trivalent (Jason), thanks for clearing up what you meant by a USB plug-in Wireless adapter. I don't happen to have one.
D-link said in their setup instructions that you need to have your own separate network for the Extender. That's why I set it up that way.

seriousnick, I did move the desktop to within range of the Linksys Wireless Router (See my original post). It detected the wireless network, with a very strong signal, but I couldn't connect. When I go out there tomorrow, I will try your suggestion (if my first attempts at configuration fail), dropping all security and filtering, to see what happens. I DID successfully connect to the desktop with a direct Ethernet cable from the Wireless Router. That is, I connected non-wirelessly to the Internet, directly via CAT5 cable. So, my wireless configuration is messed up.

It just so happens that I also have in my shop another Windows 2000 machine, with a wireless card. I tried connecting it to my encrypted network using the Passphrase, and it failed. However, when I keyed in the 26-character HEX key, it connected perfectly. I'm now thinking that Windows 2000 has some flaw which doesn't allow wireless configuration via a Passphrase, although keying in the 26-character HEX key does successfully connect to the wireless network. So, I certainly will be testing keying in the 26-character HEX key tomorrow when I go to the client's.

Thanks for the ideas. I will post back when I have tried the suggestions. But, trust me, if one solution works, I'm not wasting any more time out there. I've spent dozens of hours out there already on this problem, and I'm tired of it!

coderlenAuthor Commented:
OK, I just got back from the client's. I disconnected the D-link Extender, took it over to a working laptop, and connected it via Ethernet CAT5 cable. Then, I keyed in in an Internet Explorer window, and got into the configuration menu. I changed the channel from 6 to 7, and then selected a WEP Mode of "HEX" to see what the key would be in Hex.

Over on the desktop, I ran Winsockxpfix, a free utility which repairs damaged Winsock files. Then I rebooted the machine.

An error message comes up each time this machine boots. I have tried to fix it, but I don't have the Win 2000 CDs, so I just have to let it go. Here is the message:

"Windows File Protection
Files that are required for Windows to run properly have been replaced by unrecognized versions. To maintain system stability, Windows must restore the original versions of these files.

Insert you Windows 2000 Professional CD now."

The choices are 'Retry', 'More Information', and 'Cancel'. I chnose 'Cancel'.

Then this error message comes up:

"Windows File Protection
You chose not to resotre the original versions of the files. This may affecty Windows stability. Are you sure you want to keep these unrecognized file versions?"

The choices are 'Yes' and 'No'. I chose 'Yes'.

The Wireless Configuration Utility showed the Channel as 7, just as I reconfigured it. Encryption was 'WEP'. But I still cannot connect to the Internet, either through Internet Explorer, or through Mozilla FireFox.

Over in a DOS (Command prompt) window, ipconfig /all shows an 'Autoconfiguration IP Address' of, Subnet Mask as

I went back to the Wireless Configuration Utility and chose a HEX key, and keyed it in. No joy. ipconfig showed the IP Address as After applying Winsockxpfix, the IP address was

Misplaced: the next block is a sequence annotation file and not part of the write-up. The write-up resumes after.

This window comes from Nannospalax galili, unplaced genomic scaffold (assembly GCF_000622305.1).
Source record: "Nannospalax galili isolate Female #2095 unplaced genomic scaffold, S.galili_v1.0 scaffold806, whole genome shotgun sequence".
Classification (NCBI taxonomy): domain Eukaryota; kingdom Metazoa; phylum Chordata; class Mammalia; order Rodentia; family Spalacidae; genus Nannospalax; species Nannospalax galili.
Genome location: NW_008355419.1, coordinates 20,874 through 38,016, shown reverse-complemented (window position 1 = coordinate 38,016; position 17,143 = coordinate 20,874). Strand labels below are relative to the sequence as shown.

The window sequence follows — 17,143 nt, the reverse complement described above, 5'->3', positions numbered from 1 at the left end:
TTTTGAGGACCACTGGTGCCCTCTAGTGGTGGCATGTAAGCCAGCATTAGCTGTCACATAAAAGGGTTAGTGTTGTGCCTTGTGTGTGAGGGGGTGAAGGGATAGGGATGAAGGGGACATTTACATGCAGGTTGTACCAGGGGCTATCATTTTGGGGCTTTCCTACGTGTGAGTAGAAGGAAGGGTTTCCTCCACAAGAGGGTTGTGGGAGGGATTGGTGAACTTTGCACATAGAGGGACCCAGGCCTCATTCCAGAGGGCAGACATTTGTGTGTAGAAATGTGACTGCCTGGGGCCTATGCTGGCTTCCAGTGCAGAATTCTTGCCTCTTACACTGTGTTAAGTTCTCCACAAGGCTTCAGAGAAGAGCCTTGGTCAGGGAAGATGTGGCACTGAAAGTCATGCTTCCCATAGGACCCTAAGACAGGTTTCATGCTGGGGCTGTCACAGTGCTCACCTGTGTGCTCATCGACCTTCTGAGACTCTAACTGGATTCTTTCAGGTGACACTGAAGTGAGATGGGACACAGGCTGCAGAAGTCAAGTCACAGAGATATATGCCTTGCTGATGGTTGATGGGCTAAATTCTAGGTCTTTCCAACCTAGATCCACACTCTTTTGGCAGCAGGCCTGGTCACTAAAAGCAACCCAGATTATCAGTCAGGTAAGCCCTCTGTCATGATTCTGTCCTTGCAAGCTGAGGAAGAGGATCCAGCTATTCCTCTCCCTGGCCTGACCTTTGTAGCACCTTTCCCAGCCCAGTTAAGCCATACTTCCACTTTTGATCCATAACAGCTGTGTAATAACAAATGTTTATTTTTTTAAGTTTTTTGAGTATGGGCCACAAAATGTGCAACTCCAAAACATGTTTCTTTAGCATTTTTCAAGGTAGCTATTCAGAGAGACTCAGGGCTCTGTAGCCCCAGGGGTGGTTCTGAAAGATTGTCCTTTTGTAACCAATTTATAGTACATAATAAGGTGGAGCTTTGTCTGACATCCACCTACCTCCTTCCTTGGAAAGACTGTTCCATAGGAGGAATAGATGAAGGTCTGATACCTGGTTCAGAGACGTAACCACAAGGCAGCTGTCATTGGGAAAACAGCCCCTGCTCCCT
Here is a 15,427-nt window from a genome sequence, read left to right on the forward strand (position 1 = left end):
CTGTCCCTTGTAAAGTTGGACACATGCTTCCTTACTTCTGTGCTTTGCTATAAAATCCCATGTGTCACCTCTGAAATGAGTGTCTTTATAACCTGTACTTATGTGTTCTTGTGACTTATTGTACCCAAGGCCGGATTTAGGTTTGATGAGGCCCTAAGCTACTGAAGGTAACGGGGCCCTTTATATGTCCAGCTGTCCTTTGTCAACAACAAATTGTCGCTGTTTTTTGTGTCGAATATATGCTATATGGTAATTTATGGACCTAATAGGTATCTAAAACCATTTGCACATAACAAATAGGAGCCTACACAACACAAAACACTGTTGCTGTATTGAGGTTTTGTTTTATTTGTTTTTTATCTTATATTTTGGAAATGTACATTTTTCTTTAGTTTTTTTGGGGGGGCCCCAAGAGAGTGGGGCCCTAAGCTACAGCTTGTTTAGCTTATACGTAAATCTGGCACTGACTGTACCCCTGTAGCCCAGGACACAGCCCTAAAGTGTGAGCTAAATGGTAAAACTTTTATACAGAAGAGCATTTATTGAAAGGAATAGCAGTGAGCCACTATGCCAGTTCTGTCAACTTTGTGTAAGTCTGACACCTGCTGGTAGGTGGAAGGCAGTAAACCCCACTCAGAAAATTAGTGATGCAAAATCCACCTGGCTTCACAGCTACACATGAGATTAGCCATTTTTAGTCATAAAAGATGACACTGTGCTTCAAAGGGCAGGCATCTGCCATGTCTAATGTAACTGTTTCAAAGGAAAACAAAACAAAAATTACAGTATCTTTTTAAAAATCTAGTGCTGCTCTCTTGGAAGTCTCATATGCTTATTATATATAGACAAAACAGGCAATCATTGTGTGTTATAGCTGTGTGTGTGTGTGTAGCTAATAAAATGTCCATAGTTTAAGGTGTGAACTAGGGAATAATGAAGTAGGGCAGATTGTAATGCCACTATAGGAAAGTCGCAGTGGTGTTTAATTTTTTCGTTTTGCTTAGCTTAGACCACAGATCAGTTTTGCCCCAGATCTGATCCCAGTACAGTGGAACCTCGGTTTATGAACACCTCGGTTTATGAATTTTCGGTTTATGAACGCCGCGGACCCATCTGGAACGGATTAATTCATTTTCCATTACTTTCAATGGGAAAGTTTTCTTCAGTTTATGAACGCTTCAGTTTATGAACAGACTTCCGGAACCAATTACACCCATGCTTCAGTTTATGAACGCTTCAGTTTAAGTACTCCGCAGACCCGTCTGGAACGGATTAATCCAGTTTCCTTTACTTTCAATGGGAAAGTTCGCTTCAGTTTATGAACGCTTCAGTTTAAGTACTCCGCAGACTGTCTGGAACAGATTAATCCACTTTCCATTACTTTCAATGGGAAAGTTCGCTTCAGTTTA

I rebooted the machine. I had to choose 'Restore Active Desktop'. The Wireless Configuration Utility showed 80 packets Sent, 0 Received.

Then I reattached the D-link Extender to the laptop and configured it for a Non-secure connection. I did this by unchecking the 'WEP' checkbox. Then I plugged in the Extender and went to the desktop. Still no joy.

Then I attached a Linksys Wireless-G Portable USB Adapter. This is a USB device with a little antennae for receiving wireless signals. I then disabled the other wireless PCI card.

I gave up on the PCI card's Wireless Configuration Utility, and used a utility called "Boingo Wireless". I disabled encryption for the Dlink network. No joy. I tried the established network (which has a weak signal, which is the original reason for the Extender). I still couldn't connect to that network, either. There was even another unsecured signal put out by one of the neighbors, but I couldn't connect to it, either.

I really feel like this is a problem with Windows 2000. Perhaps those messages I get when the computer boots up are the key to this problem. (You are probably reading this and wondering why I went past those messages. Well, I thought I could get away with it! Apparently I couldn't.)

I suggested to the client that we install Window XP, which should recognize just about anything. The client will get back to me on that.

Even though we didn't solve the problem here, I will award points for your suggestions. After all, your suggestions should have worked, if the OS wasn't getting in the way.

trivaent gets the most points for the USB suggestion. That helped me determine that it wasn't me, after all. Thanks, guys.

The_IT_Garage 125
trivalent 250
seriousnick 125

Hi Coderlen,

The D-Link device needs some more configuration.  According to the "Quick Start Guide" , you need to "Click the radio button next to the SSID of the wireless network whose signal you wish to repeat." in the "Site Survey" area on the D-Link.

The extender is operating in "infrastructure mode" by default and is like Jason said, a "repeater".

Right now it doesn't know what you want it to repeat; you need to associate it with the Linksys network because it won't automatically start repeating the Linksys.

See this document it explains everything (and the manual doesn't!!):

coderlenAuthor Commented:

Thanks for the further information. I wish I had that information when I was at the client's! It appears there are some steps I missed.

In particular, there are 3 things I did not do:
1.) I did not click on 'Site Survery'. This gives a very nice view of all available wireless networks.
2.) The Site Survey states "Click the radio button next to the SSID of the of the wireless network whose signal you wish to repeat." I did not do that, and I certainly should have.
3.) I chose a 5-character key for the Passphrase, and the instructions in your link specifically state that it should be 8-63 characters.

I guess 'Better late than never'. Now, at least I have some specifics on what I should have done. Thanks for that link. Maybe I'll get another chance with the client, if their patience level is high.